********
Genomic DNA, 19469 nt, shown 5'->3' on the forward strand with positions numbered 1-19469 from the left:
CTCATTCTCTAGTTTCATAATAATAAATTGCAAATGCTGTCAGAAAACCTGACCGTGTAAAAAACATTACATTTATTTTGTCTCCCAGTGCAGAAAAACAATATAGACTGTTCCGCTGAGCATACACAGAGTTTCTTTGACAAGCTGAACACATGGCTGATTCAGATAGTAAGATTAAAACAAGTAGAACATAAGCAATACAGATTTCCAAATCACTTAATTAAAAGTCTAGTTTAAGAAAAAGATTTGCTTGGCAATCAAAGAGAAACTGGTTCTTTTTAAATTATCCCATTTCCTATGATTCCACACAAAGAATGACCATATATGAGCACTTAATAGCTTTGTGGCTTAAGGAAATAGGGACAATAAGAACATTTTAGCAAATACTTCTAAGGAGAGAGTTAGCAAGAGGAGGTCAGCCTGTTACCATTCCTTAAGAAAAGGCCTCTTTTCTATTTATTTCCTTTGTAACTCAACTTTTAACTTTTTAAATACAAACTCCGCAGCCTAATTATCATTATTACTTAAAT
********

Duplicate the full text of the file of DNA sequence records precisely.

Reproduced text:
Genomic DNA, 19469 nt, shown 5'->3' on the forward strand with positions numbered 1-19469 from the left:
CTCATTCTCTAGTTTCATAATAATAAATTGCAAATGCTGTCAGAAAACCTGACCGTGTAAAAAACATTACATTTATTTTGTCTCCCAGTGCAGAAAAACAATATAGACTGTTCCGCTGAGCATACACAGAGTTTCTTTGACAAGCTGAACACATGGCTGATTCAGATAGTAAGATTAAAACAAGTAGAACATAAGCAATACAGATTTCCAAATCACTTAATTAAAAGTCTAGTTTAAGAAAAAGATTTGCTTGGCAATCAAAGAGAAACTGGTTCTTTTTAAATTATCCCATTTCCTATGATTCCACACAAAGAATGACCATATATGAGCACTTAATAGCTTTGTGGCTTAAGGAAATAGGGACAATAAGAACATTTTAGCAAATACTTCTAAGGAGAGAGTTAGCAAGAGGAGGTCAGCCTGTTACCATTCCTTAAGAAAAGGCCTCTTTTCTATTTATTTCCTTTGTAACTCAACTTTTAACTTTTTAAATACAAACTCCGCAGCCTAATTATCATTATTACTTAAAT